It’s important to realize that banjitars are a hybrid instrument… banjo ukuleles. A banjo ukulele is still a ukulele. Banjitars,or banjo-guitars,as they were called in times past,fall in the same boat. Despite the banjo body,it’s still a guitar. Tho players of these instruments of the past referred to them as banjos,which I don’t doubt for a moment they did on purpose to enhance their rep as multi instrumentalists. 

Now in saying that your 6 string banjo is indeed a guitar with a banjo pot is by no means a put down,not should you view it with less enthusiasm than before you started reading this installment. But it does give you a definite sense of direction in your playing of it. In other words,

banjo rolls are not used on banjitars. 

What to do then? Why there’s lots. You can flatpick,fingerpick,do Carter Style playing on it. I use a thumbpick on mine so I can go back and forth between picking melodies & strumming to out and out fingerpicking. in classical guitar there is a right hand technique in which one sounds two strings at the same time,say the 2nd and 5th,as an example (depending on what you’re playing) It is in banjo playing terminology referred to as a pinch. I play using pinches where I feel they’ll fit in and sound good. But banjo right hand bluegrass rolls such as the forward roll,reverse roll,and so on aren’t used on a banjitar. 

This leads me to the next realization about your banjo-guitar. People assume it’s related to the 5 string banjo. Nothing could be further from the truth. It’s actually a cousin to the tenor or 4 string banjo. Both guitar-banjos and tenor banjos were used in early jazz. Django Reinhardt played a banjitar as his first guitar and recorded extensively with one in the late 1920’s.    

     And this is where the banjo part of your instrument shines forth. It is perfect for picking single string melodies. Try it. Playing a single string tune with no fills or chords sounds wonderful on it- better than on guitar. The tonal quality of the banjo pot makes it all sound really rich. 

This frees you up to pursue whatever right hand techniques you would like as there’s countless guitar books on the market on finger and flat picking. I have quite a few in my online store at Mandolin Babe’s Pickin Parlour . I also teach via Skype. I studied a lot of classical guitar and fingerpicking in my youth. My teaching webpage is Sherrie’s Folk/Bluegrass Lessons in case you’d like to book some lessons with me.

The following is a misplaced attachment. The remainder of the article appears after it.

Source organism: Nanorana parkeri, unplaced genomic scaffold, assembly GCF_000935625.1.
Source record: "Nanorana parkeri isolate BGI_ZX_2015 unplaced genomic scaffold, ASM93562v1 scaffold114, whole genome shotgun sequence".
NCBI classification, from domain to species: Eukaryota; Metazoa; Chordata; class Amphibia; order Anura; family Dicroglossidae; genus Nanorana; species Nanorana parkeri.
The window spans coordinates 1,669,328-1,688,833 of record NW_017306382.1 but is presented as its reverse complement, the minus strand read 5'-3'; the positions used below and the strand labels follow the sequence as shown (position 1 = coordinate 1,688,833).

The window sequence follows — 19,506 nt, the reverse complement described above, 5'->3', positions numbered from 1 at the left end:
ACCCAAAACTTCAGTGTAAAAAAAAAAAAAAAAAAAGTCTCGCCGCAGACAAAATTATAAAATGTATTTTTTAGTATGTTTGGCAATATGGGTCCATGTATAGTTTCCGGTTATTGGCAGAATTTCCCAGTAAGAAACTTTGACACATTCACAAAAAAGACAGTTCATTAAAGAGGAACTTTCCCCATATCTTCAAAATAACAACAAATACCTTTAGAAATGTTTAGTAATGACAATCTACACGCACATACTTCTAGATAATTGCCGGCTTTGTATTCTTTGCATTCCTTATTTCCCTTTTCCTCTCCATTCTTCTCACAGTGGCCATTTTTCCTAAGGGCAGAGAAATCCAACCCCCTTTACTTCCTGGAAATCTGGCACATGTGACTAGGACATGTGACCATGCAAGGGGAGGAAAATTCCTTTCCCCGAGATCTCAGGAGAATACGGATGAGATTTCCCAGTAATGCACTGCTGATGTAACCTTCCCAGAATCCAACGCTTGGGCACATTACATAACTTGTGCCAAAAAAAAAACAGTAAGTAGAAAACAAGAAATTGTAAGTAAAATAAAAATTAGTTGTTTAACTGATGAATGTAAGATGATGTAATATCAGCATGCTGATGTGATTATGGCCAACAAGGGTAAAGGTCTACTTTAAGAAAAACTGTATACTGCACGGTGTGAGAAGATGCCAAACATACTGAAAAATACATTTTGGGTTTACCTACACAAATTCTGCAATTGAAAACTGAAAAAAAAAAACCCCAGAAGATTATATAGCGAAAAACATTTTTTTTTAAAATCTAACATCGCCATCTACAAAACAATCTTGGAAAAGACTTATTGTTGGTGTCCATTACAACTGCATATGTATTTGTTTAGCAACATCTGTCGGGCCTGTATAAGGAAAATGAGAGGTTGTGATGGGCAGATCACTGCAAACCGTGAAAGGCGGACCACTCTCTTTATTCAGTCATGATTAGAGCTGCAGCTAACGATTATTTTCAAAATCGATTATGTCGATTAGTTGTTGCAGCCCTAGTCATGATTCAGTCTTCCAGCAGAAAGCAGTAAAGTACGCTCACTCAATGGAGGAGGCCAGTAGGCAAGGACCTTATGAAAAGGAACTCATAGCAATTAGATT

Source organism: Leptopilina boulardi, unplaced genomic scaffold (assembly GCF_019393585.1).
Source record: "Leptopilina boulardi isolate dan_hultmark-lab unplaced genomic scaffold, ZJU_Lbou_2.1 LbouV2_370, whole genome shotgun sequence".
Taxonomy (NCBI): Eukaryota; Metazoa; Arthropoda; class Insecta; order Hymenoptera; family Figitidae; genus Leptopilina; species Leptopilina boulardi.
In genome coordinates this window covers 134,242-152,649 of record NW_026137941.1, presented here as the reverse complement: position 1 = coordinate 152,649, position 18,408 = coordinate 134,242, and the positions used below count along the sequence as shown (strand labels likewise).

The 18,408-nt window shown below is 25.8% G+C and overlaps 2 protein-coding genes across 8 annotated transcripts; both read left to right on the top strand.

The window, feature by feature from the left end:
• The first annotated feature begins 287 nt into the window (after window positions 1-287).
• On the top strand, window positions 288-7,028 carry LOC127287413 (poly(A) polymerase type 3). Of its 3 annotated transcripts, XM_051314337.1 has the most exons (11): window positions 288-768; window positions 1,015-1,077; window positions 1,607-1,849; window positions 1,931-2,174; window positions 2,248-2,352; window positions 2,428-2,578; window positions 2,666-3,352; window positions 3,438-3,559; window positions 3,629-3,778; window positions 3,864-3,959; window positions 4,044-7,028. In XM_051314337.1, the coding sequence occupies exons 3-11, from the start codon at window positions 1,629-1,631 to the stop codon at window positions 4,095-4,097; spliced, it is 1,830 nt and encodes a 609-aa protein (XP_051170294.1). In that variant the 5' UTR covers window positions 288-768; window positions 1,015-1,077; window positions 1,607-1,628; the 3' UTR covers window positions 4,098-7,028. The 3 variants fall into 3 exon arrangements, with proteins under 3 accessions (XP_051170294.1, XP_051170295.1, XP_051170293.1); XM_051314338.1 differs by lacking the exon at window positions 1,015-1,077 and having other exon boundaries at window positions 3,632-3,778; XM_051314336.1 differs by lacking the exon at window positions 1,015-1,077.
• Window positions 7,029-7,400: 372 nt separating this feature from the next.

I also want to wish one & all a very Happy Holiday Season! Wishing you joy,happiness,and cheer! 

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St. James Infirmary TAB For Banjitar

       I had a delightful encounter with one of the readers of this blog recently on Skype,and that led me to play this arrangement of “St James Infirmary”,where you’ll get introduced to two different formations of a Gm chord- one is an easy index finger only affair and the other has a 4th string root……not to mention it’s a moveable chord form! 

This tune is one of those times where it’s played without a capo,with first position chords. Just stick to the upper four strings for the chord,and it’ll sound wonderful. Of course,you can choose to use a capo should you prefer it in a different key,but I wanted to offer the option of playing a tune without a capo. 

I have recently become aware of something I wish I’d realized sooner- that while 5 string banjo players are quick to think of the 6 string is a relative of theirs,this simply isn’t so. I too went along with this sort of thinking without analyzing it,and it dawned on me that if I had to pick a cousin for the banjitar,it would indeed be the tenor banjo-not the 5 string. I say this as banjitars excel at melody picking and 4 string chord forms.  

   In working with the concept of using all six strings for melody playing,and for chords,only playing those chord forms with no 5th or 6th strings involved. The results of this has been wonderful. Chords sound much clearer,as does the melodies. 

Other adjustments that I’ve found to be useful is in using the armrest as a pivot point for your picking arm. While there’s another school of thought in playing,that of resting the heel of your hand on the bridge while playing,I found that in my own experience that has proven not to work so well-it simply cramps my right hand up where I cannot use it effectively. So,in letting the weight of your arm rest on the armrest and having either your ring or middle finger resting on the head of the banjo,you should find you have great control over your picking as well as controlling the tone. If you ever studied classical guitar,you would use the same right arm resting technique on your banjitar.